As part of a joint effort by the ministries of Security, Defense, Foreign Affairs and Worship, and Agriculture, Livestock and Fisheries to uphold Argentine sovereignty and to prevent the plundering of the natural resources in our waters, the Argentine Coastguard performs intensive daily activities to prevent, discourage and avoid any illegal fishing in Argentina's Exclusive Economic Zone (EEZ).
As a result of this joint work, since the end of 2020 the Coastguard has been able to identify and carry out detailed and daily surveillance of 314 fishing vessels (240 from the Pacific, 65 from the Atlantic, and 9 from the North Atlantic). This monitoring and surveillance work is possible thanks to a modern and innovative integral system of electronic surveillance operated by the Coastguard under the name “Sistema Guardacostas”. It is a geographic information system (GIS) which provides all information available on the movements, technical and administrative data of vessels that are sailing around the world. In addition, the GIS can store information from other active or passive systems used to locate vessels.
Currently, during the fishing season for the Illex argentinus squid species, a significant number of fishing vessels are found to be approaching national limits searching for Argentine fishery and marine resources. However, many of those vessels lack the required authorizations, consequently committing illegal acts that have an impact on fauna, environment, and sovereignty.
According to the Coastguard’s reports, foreign-flagged vessels that approach the area adjacent to the EEZ come mainly from three sailing routes: from the Pacific Ocean (entering through the Strait of Magellan), from the Indian and Atlantic Oceans, and from the North Atlantic.
Furthermore, the Coastguard workers supplement the monitoring tasks with constant patrolling at the limit of Argentina’s EEZ (mile 200) with the GC-24 patrol vessels, which are assisted by air patrols and by the Maritime Traffic Service. This ensures round-the-clock monitoring and control of the hundreds of ships that operate daily in Argentine waters and must respect the exclusion areas established by the National Fisheries Authority, in order to prevent the overexploitation of our fishery and marine resources.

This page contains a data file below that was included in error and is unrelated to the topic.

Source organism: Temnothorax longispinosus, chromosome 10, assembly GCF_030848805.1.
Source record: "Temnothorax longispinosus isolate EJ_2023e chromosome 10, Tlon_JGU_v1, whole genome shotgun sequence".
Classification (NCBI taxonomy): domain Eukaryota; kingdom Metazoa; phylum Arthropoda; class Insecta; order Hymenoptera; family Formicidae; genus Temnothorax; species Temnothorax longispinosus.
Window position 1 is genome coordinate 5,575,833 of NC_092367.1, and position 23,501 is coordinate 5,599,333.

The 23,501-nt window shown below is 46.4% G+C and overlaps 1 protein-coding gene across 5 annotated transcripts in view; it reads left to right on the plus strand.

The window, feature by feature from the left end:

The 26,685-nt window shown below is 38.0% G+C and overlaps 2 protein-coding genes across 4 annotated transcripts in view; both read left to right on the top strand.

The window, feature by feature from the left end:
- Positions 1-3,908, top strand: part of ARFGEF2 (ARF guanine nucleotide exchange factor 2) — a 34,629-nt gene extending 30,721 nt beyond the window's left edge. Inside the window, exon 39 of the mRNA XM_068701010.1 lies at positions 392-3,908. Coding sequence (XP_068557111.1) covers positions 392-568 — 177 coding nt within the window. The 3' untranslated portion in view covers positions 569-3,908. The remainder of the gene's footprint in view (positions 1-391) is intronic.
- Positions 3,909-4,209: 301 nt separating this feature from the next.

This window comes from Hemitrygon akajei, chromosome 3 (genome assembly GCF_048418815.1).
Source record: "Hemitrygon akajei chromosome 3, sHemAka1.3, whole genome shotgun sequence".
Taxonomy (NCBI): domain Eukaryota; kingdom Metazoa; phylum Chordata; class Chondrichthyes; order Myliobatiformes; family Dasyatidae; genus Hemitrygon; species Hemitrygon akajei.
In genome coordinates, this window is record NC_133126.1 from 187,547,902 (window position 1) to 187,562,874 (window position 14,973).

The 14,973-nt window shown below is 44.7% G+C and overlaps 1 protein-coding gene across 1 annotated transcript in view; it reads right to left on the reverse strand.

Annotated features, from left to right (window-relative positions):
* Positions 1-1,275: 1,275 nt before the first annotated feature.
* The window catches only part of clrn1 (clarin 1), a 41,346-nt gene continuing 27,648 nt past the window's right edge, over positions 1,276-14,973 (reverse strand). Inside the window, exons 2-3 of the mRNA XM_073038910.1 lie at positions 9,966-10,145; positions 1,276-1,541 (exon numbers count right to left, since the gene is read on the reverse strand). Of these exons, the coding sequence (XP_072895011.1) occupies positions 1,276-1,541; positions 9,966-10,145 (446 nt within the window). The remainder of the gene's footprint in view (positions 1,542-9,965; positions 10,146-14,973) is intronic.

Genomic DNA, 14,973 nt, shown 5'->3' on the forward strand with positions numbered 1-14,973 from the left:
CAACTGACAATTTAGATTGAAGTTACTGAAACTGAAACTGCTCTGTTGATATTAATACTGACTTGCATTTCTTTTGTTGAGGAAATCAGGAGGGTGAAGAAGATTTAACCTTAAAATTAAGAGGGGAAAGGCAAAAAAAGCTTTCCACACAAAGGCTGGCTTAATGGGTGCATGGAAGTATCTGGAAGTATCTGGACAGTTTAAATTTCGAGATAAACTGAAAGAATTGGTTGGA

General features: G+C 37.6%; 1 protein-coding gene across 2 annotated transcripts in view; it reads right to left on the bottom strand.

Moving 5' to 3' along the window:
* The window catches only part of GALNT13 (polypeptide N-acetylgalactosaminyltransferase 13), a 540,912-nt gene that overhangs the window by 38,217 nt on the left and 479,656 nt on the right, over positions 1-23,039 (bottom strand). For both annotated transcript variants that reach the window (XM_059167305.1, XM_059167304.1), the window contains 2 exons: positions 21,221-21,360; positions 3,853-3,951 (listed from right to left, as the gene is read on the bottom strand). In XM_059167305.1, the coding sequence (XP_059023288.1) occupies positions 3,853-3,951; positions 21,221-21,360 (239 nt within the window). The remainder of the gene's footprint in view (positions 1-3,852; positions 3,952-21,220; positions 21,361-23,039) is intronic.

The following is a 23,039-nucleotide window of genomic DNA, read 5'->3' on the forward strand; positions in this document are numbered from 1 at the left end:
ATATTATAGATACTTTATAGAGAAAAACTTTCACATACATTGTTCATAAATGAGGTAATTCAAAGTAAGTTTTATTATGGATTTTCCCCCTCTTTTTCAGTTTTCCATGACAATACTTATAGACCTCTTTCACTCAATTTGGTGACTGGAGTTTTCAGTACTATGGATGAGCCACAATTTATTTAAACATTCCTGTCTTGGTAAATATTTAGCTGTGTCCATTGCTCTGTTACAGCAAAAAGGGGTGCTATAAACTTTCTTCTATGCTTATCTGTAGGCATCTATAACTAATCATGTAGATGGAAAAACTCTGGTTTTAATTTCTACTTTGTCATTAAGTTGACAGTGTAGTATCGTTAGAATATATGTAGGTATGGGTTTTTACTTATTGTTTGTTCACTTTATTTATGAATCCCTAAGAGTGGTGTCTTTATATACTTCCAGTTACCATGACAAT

It should be noted that the Argentine Government made great advances in the field during 2020 by promoting two laws that were passed by Congress: the reform of the Federal Fisheries Regime, which increases fines for illegal fishing in the Argentine Sea; and the demarcation of the outer limit of the Argentine Continental Shelf, as a result of the uninterrupted work carried out for more than two decades by the Commission on the Outer Limit of the Continental Shelf (COPLA in Spanish), which reports to the Ministry of Foreign Affairs.
The new system of fines varies based on units of value related to the cost of fuel, with equivalent amounts ranging from 500 thousand to 3 million liters of diesel, depending on the seriousness of the crime, with a minimum of 25 million and a maximum of 150 million Argentine pesos, considering current market values. Foreign vessels are subject to the highest applicable penalty, since they fish without Argentina’s permission. Moreover, the enforcement authority may order the capture and retention of foreign-flagged ships at the port until payment of the fine, following appropriate investigative proceedings. The new law has led to the capture of three vessels and the collection of fines amounting to 250 million Argentine pesos last year.